We’ve all been there. The roar of the crowd, the weight of expectations on our shoulders, the chance to make history in the only sporting activity that counts to our people. Yes, hello stress, that uninvited bad guest to what should be the time of your life, whether it’s the final set in the local squash championships or the last rotation in an Eastern European rhythmic gymnastics tournament.
For Brazil, the only game in town is soccer and the only result that would count is for its team to win the whole World Cup shebang, preferably with the elan and spirited play that has helped the country make the sport its own. As host nation, the imperative has never been greater.
Little wonder then that Brazil manager Luiz Felipe Scolari has called in a psychologist to help put some minds at ease ahead of the team’s do-or-die encounter Friday, according to Yahoo Sports.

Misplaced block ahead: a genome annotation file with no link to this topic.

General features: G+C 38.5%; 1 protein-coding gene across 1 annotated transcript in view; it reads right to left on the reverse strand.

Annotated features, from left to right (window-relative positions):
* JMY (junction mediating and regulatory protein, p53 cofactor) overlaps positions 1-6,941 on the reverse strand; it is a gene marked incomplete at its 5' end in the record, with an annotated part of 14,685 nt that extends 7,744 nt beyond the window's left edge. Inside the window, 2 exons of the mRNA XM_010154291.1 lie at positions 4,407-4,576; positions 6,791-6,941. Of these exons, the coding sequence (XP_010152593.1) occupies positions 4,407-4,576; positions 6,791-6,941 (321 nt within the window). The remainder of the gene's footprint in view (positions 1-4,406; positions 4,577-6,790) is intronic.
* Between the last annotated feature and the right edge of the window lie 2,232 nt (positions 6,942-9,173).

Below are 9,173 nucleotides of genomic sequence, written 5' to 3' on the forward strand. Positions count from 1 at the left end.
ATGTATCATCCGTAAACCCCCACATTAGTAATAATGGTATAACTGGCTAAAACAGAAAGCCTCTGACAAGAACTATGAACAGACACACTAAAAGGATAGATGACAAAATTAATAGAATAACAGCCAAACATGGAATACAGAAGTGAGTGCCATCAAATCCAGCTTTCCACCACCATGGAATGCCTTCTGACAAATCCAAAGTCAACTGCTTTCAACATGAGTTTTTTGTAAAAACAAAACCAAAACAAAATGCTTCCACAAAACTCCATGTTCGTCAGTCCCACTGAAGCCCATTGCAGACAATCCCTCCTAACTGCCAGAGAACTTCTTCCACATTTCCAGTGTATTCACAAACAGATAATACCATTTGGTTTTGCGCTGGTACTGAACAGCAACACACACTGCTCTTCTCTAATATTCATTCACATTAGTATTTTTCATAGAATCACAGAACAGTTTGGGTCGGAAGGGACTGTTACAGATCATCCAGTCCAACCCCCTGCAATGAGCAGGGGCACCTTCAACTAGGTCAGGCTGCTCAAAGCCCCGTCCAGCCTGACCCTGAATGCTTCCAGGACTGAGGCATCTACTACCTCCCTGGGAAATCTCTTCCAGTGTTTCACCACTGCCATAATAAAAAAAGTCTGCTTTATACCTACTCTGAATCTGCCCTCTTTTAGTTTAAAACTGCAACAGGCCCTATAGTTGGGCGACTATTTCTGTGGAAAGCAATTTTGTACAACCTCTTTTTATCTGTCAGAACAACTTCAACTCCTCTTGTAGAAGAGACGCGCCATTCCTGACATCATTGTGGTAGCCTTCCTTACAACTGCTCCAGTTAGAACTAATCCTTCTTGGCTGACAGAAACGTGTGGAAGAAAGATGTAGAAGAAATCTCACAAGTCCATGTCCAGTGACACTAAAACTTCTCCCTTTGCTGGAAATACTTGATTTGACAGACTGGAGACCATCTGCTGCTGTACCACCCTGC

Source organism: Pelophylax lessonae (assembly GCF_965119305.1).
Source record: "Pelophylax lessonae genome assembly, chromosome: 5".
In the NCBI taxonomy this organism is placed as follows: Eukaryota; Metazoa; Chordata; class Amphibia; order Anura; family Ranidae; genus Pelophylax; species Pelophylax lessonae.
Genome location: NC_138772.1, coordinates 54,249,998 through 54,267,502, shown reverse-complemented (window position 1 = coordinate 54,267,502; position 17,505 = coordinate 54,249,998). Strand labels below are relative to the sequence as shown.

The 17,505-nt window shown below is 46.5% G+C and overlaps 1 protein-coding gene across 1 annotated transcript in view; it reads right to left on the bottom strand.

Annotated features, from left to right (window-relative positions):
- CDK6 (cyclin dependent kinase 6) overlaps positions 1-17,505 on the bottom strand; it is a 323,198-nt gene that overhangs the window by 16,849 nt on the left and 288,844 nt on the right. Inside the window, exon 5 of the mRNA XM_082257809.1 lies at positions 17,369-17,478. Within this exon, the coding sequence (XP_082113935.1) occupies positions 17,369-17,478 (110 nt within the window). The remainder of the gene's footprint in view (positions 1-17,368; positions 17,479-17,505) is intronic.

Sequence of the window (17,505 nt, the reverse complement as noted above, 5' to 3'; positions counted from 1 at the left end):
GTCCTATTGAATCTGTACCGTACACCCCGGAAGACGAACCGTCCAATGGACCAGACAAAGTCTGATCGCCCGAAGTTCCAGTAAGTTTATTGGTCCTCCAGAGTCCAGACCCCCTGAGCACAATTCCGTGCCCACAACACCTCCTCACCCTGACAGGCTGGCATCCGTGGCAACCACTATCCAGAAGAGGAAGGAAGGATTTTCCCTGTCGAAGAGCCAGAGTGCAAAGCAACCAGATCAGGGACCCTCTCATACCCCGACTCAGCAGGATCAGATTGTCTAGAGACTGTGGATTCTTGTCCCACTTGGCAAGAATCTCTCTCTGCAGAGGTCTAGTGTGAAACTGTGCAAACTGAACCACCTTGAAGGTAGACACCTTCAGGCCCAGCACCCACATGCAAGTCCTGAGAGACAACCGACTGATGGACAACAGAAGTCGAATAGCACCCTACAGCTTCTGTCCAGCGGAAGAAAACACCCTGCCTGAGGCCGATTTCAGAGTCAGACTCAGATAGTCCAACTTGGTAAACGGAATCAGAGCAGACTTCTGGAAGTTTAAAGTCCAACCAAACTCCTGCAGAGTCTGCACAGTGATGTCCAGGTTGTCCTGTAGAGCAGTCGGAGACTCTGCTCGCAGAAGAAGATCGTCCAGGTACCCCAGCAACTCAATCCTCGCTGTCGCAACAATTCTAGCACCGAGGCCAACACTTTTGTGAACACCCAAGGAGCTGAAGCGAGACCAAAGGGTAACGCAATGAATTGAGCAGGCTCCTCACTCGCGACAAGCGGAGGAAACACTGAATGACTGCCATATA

Scolari drafted long-time collaborator sports psychologist Regina Brandão for an “unscheduled” and “urgent” stop at the camp of the Gold and Green this week.
Brandão has reportedly done some research on the different ways people react to pressure and found that Brazilian soccer players were more extreme with their emotions than Portuguese players and “more prone to distraction related to external issues”.
Neymar is apparently relaxed about Brandão’s involvement and thinks it could do us all good to take a few relaxing words of advice.
Certainly there have been fans that could have done with some mindfulness training. The danger of taking soccer all too seriously was never clearer than two decades ago when a player on a highly fancied national team was shot dead in a car park 10 days after scoring an own goal at the World Cup, helping to send his squad home. Andres Escobar was murdered “following an argument about the goal”, the Mail Online reported. His team? Colombia, Brazil’s opponents Friday.
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